On this day, the sea was flat, the sky was blue, and the viz looked doable. We swam the 700m out to the reef, to find viz of about 3m, outstanding for this spot! My first dive down to a ledge about 3m down showed the risk had been worthwhile - three large crays clinging to the underside of the ledge, with nowhere to go. Within ten minutes we had our limit - six each, all around two to two and a half kilos in weight. We stayed out a while longer, and fed some crays by hand with some fish we had speared. There were many many more crays there, but it is a spot I would be happy to leave alone for the next year. Simon had scavenged a cray pot, tied it to his float, and started towing it back to shore. I had the crays in my plat (catch boat), which made the swim so much easier. Back on shore, Simon gloated, showing off the 10kg yellowtail he had speared in barely a meter of water on the way back.
Notice the sled for keeping the crays and the fish out of the water. The area we are in New Zealand they have a White Shark they call the Taranaki Terror that they see offshore every year and we had it swim past our boat last year. Makes you think twice about dragging a bloody fish a few hundred meters from shore...
Both of our families enjoyed a Christmas feast that would be unaffordable for most people, but had only cost us a drive up the coast. Now I'm waiting for the weather to settle again so I can start chasing those albacore that I know are just off the coast!
Pat Swanson
Taranaki New Zealand








Happy New Year! Time to clean house and get rid of some photos.
I simply have too many.
Back in the good ol' days when cameras used film and before the soul of photography was highjacked by Photoshop and the digital age, you took only a few photos and you made them count when you did.
Sadly, the art of single photo has been tarnished a bit but not lost. I myself have fallen, or should I say climbed, onto the digital bandwagon and find myself sifting through hundreds of pictures at the end of a trip and then have to battle with deleting only the best.
The difference between GOOD photographers, and you and I, is that single shot. That skill it takes to come home with 100 great pics out of 400.
The 1/4 rule is what I'm aspiring to.
That goal... is still a ways out, for now, I resign to spending hours on end dumping thousands of megabites of photos that will be never seen again to save place on my computer for ones that matter.
Well I'm going to start dumping them here for your enjoyment, photographers rarely share the ones that suck, they only want you to see the fantastic ones, the photoshopped, cropped, color corrected and sorted out from 100 crappy ones.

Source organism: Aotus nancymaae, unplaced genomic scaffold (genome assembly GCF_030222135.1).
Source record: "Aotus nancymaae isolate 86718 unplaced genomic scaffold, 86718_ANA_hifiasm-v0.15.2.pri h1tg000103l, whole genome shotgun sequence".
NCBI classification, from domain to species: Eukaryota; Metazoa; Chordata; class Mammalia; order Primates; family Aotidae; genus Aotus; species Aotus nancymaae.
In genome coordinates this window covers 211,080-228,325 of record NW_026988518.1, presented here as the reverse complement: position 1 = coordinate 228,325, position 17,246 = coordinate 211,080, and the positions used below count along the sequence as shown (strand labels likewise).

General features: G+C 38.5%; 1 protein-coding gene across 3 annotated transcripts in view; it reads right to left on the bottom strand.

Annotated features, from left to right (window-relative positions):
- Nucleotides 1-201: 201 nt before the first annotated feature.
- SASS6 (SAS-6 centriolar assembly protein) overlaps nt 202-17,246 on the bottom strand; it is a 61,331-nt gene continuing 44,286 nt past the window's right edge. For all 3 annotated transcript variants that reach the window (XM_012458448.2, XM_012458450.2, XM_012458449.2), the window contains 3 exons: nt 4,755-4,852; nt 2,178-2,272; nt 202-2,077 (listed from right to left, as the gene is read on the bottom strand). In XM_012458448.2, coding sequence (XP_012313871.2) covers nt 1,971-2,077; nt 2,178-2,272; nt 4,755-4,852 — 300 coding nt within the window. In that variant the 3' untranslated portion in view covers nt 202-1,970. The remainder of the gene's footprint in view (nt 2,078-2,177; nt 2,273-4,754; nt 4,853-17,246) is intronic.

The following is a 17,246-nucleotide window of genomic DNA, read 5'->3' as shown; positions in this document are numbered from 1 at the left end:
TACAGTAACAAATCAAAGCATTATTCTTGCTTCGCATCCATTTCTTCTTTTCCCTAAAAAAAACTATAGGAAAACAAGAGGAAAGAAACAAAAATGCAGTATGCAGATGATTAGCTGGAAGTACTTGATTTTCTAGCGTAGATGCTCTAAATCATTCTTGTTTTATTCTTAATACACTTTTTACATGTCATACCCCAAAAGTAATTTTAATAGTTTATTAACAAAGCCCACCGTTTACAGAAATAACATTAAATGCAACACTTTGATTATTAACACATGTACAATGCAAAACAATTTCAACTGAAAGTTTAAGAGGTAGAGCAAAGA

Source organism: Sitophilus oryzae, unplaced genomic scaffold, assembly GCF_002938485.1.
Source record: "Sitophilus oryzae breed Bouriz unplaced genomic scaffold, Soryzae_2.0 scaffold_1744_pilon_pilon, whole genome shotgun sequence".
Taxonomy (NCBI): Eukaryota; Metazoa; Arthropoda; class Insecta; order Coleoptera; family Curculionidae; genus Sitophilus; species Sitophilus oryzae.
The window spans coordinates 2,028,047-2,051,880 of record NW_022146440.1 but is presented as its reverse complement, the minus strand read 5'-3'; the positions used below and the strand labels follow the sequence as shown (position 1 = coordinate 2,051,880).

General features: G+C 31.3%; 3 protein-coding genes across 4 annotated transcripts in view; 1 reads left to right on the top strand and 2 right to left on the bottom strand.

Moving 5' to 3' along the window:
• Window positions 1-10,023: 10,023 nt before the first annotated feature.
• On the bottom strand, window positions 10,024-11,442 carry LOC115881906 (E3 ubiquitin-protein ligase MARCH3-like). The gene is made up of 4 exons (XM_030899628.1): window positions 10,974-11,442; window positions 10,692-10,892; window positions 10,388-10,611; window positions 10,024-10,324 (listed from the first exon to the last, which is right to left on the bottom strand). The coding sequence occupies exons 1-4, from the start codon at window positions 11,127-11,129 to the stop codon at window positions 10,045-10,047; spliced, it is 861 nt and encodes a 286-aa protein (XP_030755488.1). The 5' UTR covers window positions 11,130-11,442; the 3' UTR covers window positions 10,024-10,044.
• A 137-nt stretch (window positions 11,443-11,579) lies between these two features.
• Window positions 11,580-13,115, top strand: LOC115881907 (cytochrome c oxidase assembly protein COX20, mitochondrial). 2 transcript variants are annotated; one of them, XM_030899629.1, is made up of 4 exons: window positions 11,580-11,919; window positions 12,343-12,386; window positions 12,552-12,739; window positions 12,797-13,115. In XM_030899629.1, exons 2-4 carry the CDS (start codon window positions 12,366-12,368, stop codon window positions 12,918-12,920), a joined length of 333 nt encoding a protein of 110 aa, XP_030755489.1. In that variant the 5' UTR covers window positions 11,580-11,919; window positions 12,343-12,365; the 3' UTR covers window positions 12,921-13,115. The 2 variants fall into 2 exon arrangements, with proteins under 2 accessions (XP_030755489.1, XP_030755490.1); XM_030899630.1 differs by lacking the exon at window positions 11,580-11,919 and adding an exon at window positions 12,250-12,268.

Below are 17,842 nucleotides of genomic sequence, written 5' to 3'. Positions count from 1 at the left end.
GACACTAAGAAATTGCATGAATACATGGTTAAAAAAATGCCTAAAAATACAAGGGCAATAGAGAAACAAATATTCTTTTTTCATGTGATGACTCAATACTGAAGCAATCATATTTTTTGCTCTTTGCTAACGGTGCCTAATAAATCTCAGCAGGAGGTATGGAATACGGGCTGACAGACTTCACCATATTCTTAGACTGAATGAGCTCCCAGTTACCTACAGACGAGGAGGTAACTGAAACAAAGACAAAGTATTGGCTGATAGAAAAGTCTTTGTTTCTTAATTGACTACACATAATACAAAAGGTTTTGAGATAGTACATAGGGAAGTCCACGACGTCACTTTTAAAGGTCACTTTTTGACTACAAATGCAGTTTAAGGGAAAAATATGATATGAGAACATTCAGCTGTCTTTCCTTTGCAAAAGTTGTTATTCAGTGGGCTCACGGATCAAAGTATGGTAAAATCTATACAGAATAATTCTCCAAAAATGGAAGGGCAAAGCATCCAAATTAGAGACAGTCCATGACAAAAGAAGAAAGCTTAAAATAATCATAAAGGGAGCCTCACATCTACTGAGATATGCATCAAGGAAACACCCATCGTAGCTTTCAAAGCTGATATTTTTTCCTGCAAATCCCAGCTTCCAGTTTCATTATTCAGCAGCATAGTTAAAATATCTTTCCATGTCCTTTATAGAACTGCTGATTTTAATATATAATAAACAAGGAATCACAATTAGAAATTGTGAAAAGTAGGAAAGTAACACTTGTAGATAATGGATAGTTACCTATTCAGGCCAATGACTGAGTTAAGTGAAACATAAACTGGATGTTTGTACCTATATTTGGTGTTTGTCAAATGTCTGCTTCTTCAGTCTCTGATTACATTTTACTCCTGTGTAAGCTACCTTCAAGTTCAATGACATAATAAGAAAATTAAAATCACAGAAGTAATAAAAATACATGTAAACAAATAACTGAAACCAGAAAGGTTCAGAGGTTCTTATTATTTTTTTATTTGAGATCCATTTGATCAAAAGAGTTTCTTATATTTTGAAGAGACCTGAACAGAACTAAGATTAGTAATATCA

Here's the ones that aren't making the cut: This week, Mark Healey and his big Dogtooth Tuna from our FREEDIVEFIJI.com trip. The fish was a monster but these pics are going in the bin...
1. "This is Marks big doggie from the videos, not a bad pair to take home after a long day on the water
2. "Yeah just not feeling it. bad angle, light etc..
3. "Yeah just a cluster. Sun in your face...
4. "This one of Mark and Jaga is pretty cool but this was the lesser of the two I shot like this and had to go. Stoke that this fish brought to the trip was amazing. The guys that just got back from there saw some in the 200lb class so I hope to get back to visit them soon...
5. "Another kind of cool one but its headed for the trash. "
6. "Mark Healey is full of shit. He's leaning back looking like he's straining on this big Dogtooth Tuna but in actuality I think he was trying to get his hair situated just so... Nah just kidding, he's actually just a weakling"

Hiking Tie Hack



Longtime Salt Life friends Mike and Annie Doyle recently hiked Tie Hack. They know how to live the Salt Life; even on snow!!!


Salt Life

Wednesday, January 4, 2012

Freediving class part 1 | Learning from world-record divers

This past week I had the pleasure of joining some good friends and meeting some new ones as well at the Perfomance Freediving Class in Miami, Florida.

If you want to dive deeper, stay down longer, and dive safer this is the class for you. It doesn't hurt that the classes are taught by World Class Divers who, don't be fooled by their beauty in a wetsuit, have dove deeper than most of us ever will and can do it under pressure of competition - not just spearing mutton and gag grouper.

I had great expectations coming in to the class but was a bit worried as I had spent the previous 5 weeks working out very little with no diving and would have preferred to have been in better physical shape.
Well, I should have worked out harder as the crew we had in our class had a bunch of awesome people including 3 guys that had done some professional Standup paddling.

From the get go, the class was professional and as we got to know everyone in the classroom we all became attentive students with our three world Record Holders Erin Magee, Ashley Futral, and Grant Hogan who are all freakishly talented and well versed in the details of the sport that would become our drug for the next four days.

If you haven't checked into the class and are a freediver and spearfisherman, I can assure you there is nothing more important than learning the safety and physiology presented there. It will save your life and your friends in the coming years and be money well spent.